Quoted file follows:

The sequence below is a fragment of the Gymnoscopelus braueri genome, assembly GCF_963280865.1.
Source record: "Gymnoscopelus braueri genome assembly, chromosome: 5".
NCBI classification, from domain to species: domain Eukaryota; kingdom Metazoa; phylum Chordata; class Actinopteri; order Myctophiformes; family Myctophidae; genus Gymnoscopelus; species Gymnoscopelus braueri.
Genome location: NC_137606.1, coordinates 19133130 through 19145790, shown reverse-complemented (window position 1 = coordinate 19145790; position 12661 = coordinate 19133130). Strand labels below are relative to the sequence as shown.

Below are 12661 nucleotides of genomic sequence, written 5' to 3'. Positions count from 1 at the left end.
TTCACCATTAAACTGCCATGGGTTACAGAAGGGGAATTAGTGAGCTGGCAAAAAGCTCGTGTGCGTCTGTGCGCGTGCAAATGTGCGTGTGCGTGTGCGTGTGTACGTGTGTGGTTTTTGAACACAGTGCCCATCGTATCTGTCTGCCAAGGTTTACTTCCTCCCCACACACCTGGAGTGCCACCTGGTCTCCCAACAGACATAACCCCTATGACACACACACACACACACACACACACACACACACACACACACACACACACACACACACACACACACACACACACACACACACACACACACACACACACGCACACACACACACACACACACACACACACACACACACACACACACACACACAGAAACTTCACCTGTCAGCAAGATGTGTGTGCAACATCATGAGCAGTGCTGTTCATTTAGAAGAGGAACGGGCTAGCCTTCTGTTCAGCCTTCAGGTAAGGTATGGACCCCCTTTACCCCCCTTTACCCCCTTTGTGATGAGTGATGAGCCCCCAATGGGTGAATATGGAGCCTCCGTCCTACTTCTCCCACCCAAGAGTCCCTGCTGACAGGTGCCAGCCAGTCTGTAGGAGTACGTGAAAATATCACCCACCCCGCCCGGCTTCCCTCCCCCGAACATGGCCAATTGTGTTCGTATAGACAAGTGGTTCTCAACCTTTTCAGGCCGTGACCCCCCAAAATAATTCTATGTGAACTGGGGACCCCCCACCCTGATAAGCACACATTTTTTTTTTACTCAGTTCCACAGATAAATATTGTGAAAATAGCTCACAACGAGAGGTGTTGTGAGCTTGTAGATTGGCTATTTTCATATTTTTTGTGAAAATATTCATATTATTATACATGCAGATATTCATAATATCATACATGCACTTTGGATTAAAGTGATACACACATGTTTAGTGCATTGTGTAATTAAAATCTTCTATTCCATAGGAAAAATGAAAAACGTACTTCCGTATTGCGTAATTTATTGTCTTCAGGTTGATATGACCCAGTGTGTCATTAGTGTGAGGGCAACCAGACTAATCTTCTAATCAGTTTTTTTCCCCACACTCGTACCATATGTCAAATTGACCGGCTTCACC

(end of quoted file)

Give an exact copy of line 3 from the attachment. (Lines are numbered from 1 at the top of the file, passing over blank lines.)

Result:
NCBI classification, from domain to species: domain Eukaryota; kingdom Metazoa; phylum Chordata; class Actinopteri; order Myctophiformes; family Myctophidae; genus Gymnoscopelus; species Gymnoscopelus braueri.